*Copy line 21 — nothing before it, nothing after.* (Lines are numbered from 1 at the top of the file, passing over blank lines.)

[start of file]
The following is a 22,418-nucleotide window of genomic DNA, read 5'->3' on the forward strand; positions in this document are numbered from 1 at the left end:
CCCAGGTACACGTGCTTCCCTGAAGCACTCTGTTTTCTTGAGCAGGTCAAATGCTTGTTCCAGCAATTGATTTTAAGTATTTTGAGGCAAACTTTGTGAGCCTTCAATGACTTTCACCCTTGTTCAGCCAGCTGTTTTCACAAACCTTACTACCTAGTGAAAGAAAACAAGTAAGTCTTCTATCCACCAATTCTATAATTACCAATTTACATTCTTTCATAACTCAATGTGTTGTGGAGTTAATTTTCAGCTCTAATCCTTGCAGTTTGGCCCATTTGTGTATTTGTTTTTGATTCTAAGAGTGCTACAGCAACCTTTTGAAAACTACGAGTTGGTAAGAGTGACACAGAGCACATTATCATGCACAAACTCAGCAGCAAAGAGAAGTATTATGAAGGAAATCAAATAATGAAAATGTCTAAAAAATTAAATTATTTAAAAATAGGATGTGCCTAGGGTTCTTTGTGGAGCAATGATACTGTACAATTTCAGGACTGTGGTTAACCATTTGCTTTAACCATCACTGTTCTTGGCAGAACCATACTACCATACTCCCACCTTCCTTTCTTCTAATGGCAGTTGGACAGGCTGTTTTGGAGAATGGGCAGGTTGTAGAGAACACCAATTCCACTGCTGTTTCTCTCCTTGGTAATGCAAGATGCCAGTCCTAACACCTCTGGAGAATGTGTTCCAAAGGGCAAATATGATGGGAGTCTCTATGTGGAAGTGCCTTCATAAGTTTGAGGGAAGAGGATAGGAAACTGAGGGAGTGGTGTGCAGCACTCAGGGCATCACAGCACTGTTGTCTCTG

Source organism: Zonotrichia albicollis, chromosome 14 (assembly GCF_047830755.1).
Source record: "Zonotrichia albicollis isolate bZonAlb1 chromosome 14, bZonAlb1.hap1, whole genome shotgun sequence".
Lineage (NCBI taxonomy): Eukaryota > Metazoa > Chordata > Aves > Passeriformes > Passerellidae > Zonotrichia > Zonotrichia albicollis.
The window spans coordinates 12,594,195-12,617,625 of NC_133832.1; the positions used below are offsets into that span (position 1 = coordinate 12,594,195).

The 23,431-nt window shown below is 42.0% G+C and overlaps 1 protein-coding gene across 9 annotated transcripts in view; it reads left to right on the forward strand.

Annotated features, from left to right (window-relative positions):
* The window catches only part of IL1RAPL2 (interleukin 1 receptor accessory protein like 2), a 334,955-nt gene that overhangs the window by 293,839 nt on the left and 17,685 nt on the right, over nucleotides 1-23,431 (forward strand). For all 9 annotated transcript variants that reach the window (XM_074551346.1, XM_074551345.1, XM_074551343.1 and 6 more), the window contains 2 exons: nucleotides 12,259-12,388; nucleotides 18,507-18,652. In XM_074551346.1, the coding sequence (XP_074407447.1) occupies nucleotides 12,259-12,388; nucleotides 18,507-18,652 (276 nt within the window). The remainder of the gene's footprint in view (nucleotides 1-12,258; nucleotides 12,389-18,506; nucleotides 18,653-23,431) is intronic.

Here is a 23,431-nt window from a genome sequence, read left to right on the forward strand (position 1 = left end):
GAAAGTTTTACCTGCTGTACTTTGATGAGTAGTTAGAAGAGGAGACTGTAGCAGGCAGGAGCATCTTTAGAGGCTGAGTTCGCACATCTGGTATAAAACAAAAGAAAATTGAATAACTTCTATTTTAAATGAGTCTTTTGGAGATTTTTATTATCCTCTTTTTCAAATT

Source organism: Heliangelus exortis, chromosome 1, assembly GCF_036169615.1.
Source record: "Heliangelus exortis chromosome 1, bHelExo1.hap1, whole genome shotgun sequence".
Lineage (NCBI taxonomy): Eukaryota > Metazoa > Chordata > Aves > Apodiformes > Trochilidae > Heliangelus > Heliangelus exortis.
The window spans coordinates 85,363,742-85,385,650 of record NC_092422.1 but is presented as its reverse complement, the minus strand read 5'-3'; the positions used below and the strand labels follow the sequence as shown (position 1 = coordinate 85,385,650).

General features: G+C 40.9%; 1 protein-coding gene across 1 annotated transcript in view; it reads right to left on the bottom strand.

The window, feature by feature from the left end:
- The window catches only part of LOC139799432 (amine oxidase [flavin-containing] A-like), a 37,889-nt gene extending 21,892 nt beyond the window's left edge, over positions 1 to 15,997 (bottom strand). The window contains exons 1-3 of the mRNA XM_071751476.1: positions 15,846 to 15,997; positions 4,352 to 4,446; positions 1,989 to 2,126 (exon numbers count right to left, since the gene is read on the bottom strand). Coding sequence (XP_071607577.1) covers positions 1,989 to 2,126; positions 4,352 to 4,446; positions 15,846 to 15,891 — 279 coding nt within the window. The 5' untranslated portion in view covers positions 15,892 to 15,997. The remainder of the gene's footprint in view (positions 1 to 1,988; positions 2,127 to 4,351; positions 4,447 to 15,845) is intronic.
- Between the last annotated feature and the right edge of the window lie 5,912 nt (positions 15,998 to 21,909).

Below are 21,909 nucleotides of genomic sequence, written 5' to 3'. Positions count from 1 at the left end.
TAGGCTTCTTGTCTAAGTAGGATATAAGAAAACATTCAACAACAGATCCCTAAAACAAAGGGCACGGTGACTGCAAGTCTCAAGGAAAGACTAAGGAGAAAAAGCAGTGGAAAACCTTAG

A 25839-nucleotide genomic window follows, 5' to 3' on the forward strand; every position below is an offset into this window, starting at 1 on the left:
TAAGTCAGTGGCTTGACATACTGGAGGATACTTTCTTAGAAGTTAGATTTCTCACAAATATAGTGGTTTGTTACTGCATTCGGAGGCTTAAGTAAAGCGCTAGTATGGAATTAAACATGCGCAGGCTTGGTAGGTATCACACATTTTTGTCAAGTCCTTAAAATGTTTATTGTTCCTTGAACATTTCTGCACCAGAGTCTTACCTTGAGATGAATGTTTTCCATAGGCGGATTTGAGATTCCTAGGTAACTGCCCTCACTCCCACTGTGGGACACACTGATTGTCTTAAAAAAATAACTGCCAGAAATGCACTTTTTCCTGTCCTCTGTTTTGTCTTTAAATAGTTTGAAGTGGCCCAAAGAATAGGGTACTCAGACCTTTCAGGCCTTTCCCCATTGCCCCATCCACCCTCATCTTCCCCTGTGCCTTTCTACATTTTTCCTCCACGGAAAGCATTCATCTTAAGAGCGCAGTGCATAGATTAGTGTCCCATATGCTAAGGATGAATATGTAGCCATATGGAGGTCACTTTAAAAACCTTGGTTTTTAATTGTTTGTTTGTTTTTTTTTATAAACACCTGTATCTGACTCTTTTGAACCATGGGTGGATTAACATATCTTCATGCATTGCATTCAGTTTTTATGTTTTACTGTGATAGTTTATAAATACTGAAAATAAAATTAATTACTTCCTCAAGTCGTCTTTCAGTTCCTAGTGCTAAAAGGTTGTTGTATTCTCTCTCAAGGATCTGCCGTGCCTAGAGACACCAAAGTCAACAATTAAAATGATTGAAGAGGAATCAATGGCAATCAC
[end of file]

TAGGCTTCTTGTCTAAGTAGGATATAAGAAAACATTCAACAACAGATCCCTAAAACAAAGGGCACGGTGACTGCAAGTCTCAAGGAAAGACTAAGGAGAAAAAGCAGTGGAAAACCTTAG